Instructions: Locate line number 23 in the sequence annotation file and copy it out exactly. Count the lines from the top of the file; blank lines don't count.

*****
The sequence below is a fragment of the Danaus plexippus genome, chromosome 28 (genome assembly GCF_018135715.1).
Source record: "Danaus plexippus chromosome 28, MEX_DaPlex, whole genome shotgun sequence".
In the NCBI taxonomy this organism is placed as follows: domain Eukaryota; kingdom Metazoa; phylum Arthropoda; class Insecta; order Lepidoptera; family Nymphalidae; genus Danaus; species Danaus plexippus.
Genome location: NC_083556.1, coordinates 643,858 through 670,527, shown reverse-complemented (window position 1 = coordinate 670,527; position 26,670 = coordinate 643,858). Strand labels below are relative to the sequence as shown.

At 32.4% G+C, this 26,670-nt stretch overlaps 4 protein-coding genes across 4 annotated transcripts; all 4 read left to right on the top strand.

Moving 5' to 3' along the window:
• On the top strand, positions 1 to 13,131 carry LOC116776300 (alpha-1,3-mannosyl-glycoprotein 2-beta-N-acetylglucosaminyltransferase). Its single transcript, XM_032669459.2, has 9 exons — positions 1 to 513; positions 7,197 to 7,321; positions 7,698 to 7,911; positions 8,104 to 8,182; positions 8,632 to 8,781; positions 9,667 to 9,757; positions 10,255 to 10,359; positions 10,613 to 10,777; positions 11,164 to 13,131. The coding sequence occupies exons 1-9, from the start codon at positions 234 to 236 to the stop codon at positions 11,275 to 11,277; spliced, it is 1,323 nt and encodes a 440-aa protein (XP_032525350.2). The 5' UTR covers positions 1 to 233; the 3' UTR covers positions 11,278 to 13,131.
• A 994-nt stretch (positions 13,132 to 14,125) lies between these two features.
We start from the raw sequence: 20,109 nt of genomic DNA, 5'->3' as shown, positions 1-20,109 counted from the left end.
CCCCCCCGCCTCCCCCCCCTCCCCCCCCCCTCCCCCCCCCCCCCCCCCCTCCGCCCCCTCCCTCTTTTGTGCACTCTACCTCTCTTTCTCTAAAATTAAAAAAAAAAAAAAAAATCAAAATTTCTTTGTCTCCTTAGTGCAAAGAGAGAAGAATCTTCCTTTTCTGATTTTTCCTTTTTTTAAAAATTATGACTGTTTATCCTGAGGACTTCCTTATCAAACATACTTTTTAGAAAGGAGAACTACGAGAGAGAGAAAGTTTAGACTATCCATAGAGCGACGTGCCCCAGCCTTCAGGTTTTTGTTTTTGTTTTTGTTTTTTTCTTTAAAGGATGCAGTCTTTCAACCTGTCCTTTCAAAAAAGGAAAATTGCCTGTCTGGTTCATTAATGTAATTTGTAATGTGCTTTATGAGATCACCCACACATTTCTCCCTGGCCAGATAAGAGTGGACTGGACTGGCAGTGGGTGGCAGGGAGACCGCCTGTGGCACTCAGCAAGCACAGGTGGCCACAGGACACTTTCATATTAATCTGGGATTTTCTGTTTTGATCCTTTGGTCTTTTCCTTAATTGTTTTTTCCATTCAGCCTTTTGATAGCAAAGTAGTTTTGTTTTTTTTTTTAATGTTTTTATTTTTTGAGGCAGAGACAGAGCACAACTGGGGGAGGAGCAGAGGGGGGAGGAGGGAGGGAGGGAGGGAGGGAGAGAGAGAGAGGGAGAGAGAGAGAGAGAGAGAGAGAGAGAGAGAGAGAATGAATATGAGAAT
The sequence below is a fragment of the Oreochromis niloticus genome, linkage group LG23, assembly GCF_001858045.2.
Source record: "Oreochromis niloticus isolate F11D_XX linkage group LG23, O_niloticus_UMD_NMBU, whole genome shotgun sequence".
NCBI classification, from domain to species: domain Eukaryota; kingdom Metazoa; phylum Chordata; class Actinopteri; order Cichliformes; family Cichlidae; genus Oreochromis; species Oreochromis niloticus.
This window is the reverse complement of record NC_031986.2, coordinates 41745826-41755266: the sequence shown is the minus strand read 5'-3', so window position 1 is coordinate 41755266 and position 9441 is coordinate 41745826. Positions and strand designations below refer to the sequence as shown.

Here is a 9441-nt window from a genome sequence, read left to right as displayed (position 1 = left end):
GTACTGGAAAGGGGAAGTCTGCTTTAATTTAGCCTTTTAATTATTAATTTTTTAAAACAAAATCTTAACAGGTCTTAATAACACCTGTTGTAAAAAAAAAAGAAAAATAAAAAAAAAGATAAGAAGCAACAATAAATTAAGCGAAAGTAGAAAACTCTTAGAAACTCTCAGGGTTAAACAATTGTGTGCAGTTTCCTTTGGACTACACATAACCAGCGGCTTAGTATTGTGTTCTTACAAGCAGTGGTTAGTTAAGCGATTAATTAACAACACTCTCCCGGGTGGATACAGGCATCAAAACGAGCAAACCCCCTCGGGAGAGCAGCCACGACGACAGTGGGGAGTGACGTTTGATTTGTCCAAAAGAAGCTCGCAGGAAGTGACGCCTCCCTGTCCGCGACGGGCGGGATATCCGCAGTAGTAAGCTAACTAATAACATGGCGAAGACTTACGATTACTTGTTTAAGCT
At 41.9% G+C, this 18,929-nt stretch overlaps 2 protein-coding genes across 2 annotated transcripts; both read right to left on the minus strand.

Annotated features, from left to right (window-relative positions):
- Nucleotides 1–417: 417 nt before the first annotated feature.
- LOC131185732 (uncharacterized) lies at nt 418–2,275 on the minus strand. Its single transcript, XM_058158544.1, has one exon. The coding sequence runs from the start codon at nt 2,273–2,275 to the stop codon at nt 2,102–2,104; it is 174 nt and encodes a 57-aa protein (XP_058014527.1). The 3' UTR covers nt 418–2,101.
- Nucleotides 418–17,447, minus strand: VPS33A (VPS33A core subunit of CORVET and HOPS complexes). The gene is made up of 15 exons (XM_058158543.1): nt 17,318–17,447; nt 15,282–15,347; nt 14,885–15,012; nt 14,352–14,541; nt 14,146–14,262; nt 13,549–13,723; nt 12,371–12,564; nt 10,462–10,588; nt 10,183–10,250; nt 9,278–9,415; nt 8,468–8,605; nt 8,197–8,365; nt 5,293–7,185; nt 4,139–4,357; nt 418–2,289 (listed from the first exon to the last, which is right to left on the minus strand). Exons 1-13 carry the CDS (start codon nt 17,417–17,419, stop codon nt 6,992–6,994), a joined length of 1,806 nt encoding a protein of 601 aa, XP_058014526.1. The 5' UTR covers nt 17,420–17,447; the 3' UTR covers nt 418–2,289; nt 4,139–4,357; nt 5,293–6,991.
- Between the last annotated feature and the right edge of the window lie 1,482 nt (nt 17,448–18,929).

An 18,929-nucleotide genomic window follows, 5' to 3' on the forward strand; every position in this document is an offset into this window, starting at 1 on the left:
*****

An 18,929-nucleotide genomic window follows, 5' to 3' on the forward strand; every position in this document is an offset into this window, starting at 1 on the left: